Brittany Williams, 25
It was beautiful weather, and it was so nice along the whole course. It was inspiring—everyone was out there with signs. Everyone. We passed a biker bar at mile 5, and you don’t picture bikers being out there for a sporting event, but they were all out there cheering and playing “Shipping Up to Boston,” so that was really cool. Everyone just had really funny signs and stuff to keep you going. It was the greatest experience for me ever. I had told my parents, “I’m finishing at 2:45, I’m running on the left side, so look for me there.” They had walked past the finish line and were walking to find a spot, and the first bomb went off, so they turned and went to run in the other direction and the second bomb went off. So they were really shaken, and they thought I was going to be right there. So they were freaking out. And then my brother and my grandmother were across near the stadium seating, and 15 friends and family were on the corner of Boylston and Hereford. So everyone kind of saw a different aspect of it. Everyone I know is OK.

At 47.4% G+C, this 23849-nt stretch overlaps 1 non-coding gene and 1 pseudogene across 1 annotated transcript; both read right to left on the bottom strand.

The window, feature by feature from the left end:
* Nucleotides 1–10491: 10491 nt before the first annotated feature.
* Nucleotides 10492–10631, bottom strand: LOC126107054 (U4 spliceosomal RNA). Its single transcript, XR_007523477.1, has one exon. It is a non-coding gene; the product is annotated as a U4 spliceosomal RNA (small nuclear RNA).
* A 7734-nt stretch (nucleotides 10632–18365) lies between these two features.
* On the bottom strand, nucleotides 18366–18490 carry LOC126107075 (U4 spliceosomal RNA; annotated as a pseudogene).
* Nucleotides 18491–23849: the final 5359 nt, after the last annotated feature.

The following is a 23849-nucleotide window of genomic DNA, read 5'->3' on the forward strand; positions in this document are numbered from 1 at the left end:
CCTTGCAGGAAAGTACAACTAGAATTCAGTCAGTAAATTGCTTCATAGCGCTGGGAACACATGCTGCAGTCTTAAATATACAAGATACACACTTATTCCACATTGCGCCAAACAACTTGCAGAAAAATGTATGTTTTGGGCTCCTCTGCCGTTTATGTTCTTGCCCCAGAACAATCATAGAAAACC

At 25 miles, I had started sprinting, and everyone was stopped. There was a police barricade there, but they didn’t tell us anything for a while. I think they just tried to keep everyone calm, which in retrospect was probably best. Then just from running, my body got cold and we didn’t have water. People were coming out of their homes with trash bags, and covering us in trash bags. A guy was bringing out waters, and a guy bought me a huge water and was giving them to everyone. It was incredible—people were so helpful. You didn’t even know these people, and they were hugging you to give you body heat, another girl was calling my family because I was so cold I couldn’t talk anymore.
—As told to Boston magazine / photo by Scott M. Lacey